Israeli military installs security upgrades on Huwara road

The infrastructure work is aimed at increasing safety in the terror stronghold outside Nablus until a bypass road is completed.

The number of lanes at Einabus Square on Route 60 was doubled to increase security in Huwara. Credit: IDF Spokesperson's Unit.
The number of lanes at Einabus Square on Route 60 was doubled to increase security in Huwara. Credit: IDF Spokesperson's Unit.

The Israeli military has recently undertaken transportation infrastructure upgrades to increase security for Israelis driving through the Arab village of Huwara in Samaria.

Route 60, the main north-south highway in Judea and Samaria, runs through the village, which is located just outside Nablus.

The roadwork comes after a series of Palestinian terrorist attacks taking advantage of the congestion that slows down vehicles entering the area, including the murder of brothers Hallel Yaniv, 21, and Yagel Yaniv, 19—Israelis shot by a Palestinian terrorist as they sat in traffic on Feb. 26.

The number of lanes on Route 60 at Einabus Square was doubled, from two to four. The IDF also removed a traffic circle at Yitzhar Junction that had been built as a traffic safety measure. Both projects are aimed at increasing speeds through the terror-stronghold village until the completion of a bypass road.

Road security improvements in Huwara. Credit: IDF Spokesperson’s Unit.

Also, a large number of IDF personnel have been deployed to the area and 13 new defensive positions were built to discourage attacks and to reduce response times in the event they take place.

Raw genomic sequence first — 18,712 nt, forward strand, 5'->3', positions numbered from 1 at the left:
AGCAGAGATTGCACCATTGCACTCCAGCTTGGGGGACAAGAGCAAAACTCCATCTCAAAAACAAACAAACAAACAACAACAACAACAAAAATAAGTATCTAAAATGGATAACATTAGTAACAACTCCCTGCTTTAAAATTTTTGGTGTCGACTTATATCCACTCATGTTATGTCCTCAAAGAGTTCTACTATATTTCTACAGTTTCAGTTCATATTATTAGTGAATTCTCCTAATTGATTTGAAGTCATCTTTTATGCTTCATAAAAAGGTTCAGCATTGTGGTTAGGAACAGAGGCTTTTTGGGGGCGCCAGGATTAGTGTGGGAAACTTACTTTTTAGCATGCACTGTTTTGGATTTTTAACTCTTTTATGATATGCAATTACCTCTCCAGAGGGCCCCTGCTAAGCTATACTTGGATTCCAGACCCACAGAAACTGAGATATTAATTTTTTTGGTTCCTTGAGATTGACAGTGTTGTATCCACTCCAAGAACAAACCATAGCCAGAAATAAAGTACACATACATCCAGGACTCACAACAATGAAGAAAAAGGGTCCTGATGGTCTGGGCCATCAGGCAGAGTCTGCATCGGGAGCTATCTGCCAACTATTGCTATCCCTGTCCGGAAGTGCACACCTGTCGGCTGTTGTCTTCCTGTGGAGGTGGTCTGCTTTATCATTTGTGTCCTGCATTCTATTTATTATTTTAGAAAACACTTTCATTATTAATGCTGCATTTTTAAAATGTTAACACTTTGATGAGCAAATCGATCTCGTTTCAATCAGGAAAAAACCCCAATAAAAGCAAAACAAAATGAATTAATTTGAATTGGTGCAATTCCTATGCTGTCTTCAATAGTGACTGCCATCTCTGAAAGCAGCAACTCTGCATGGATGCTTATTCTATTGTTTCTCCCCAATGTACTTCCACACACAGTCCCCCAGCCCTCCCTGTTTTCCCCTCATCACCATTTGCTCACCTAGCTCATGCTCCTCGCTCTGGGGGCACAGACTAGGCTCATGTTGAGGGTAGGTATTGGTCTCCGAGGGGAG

The IDF’s Samaria Brigade has also bolstered security inspections, including the deployment of additional checkpoint barriers.

The Israeli military has instituted road security upgrades in the Arab village of Huwara. Credit: IDF Spokesperson’s Unit

Maj. Gen. Yehuda Fuchs, commander of the IDF Central Command, directed the security improvements, which were a joint effort of the Samaria Brigade, the Central Command’s engineering department, the Judea and Samaria Civil Administration, the Defense Ministry’s Keshet Tzvaim Authority, the Border Police and the Israel Police.

Dual Israeli-U.S. citizen David Stern, 41, narrowly survived a shooting on March 19 while he was driving through Huwara with his wife on their way to Jerusalem.

Two Israeli soldiers were also wounded in a drive-by shooting in the village on March 25. A few days later, dozens of Arabs stoned cars traveling through Huwara bearing Israeli license plates.

A public opinion poll conducted in early March showed that 71% of Palestinians support the terrorist murder of the Yaniv brothers. Only 21% of those surveyed were against it and similar armed attacks.

Israel’s Transportation Minister Miri Regev has pledged to accelerate the completion of the Huwara bypass road frozen under the Lapid government.

In 2017, Netanyahu’s government approved an 800 million shekel plan (around $220 million) plan to construct bypass roads throughout Judea and Samaria, including the Huwara bypass road between the Tapuach and Yitzhar Junctions, to improve security for Israeli motorists while creating safer and modernized roads for Jewish and Arab travelers alike.

However, under the previous government, Transportation Minister Merav Michaeli, the head of the Labor Party, froze road projects in Judea and Samaria, including the bypass road.

The project was slated for completion in January 2025, but Regev has vowed to get it done sooner with completion “in the coming months.”

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